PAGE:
"It seems clear that people were following herds of large animals, like horse, which expanded to occupy the continent," said co-researcher Martin Street, from the Römisch-Germanisches Zentralmuseum, Neuwied, Germany. "Humans can be seen as part of that pulse."
They brought with them a tool kit of projectile points and knives used to kill and dismember their prey. Analysis of flint tools specific to the late glacial period shows these early settlers were highly mobile and covered large distances.
"For instance, we know from flint evidence at Cheddar Gorge that hunters were moving at least 70 kilometers (43 miles) on a regular basis," Jacobi added.
One of the strongest patterns to emerge from the study is the correlation between the location of early settlement sites and the edges of upland areas. Jacobi says this again highlights the importance of prey animals as a catalyst for human repopulation.
"It looks as if there was a whole range of micro-environments at the interface between uplands and lowlands," said Jacobi. "The joy of living on an upland edge is that you are able to exploit a whole range of environments and with it a more diverse fauna. The typography of places like Cheddar Gorge also make them ideal for trapping game against rock walls."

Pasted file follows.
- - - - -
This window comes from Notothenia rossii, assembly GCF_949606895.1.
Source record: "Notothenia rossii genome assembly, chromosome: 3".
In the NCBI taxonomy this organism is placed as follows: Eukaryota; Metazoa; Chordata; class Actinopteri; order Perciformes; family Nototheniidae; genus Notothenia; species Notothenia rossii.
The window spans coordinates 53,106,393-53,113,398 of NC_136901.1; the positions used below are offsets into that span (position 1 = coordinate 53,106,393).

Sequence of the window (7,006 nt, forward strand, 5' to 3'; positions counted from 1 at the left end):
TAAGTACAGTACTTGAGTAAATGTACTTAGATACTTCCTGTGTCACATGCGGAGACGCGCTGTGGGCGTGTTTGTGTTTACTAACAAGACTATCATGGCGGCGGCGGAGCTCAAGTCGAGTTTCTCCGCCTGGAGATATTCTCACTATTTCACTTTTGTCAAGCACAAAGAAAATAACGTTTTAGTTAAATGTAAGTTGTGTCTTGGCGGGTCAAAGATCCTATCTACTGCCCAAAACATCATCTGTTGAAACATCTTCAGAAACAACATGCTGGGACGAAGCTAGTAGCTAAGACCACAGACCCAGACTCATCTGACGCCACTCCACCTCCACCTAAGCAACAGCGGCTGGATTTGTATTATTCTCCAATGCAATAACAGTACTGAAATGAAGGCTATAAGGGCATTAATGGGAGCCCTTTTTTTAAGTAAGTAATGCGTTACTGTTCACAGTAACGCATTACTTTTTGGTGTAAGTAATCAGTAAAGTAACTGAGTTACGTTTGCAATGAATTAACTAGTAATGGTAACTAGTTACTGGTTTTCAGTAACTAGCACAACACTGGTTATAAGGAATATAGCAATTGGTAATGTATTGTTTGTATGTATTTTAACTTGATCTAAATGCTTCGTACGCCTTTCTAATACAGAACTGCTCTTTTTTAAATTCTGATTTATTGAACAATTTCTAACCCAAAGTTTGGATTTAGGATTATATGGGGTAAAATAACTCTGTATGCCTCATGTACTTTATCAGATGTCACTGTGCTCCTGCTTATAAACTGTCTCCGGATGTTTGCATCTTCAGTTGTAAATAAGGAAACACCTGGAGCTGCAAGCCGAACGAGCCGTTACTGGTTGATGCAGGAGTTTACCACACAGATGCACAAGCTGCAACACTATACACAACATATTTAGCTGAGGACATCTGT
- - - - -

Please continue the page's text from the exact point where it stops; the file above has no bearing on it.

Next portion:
Remains found at Creswell Crags in Derbyshire suggest these early Britons were also partial to Arctic hare. "As well as its meat, they were probably going for the white winter pelts which were thick and look so attractive," Jacobi added.
The recent discovery at Creswell Crags of the world's northernmost ice age cave art lends weight to the study's findings. Though no match for the artistry of examples from caves in France and Spain, one of the animals depicted hints at the speed at which migrants spread from mainland Europe.
Archaeologists made out the outline of an ibex, an animal which is thought to have been absent from Britain.
"It's possible evidence that these people came from an area like Belgium, as ibexes certainly occurred in places like the Ardennes," said Jacobi. "Some researchers have interpreted this as indicating that groups had seen ibex on the continent and were drawing them from memory."
Yet these early colonizers secured only a temporary foothold in Britain, as Jacobi explains. "Interestingly, radiocarbon dating seems to show that humans, having resettled Britain in the late glacial period, then go away again for several hundred years, when it gets very cold again."
So it appears humans were cleaned out of Britain one last time, around 12,000 years ago. But they soon returned, hot on the heels of those deer and wild horses. And this time they were there to stay.
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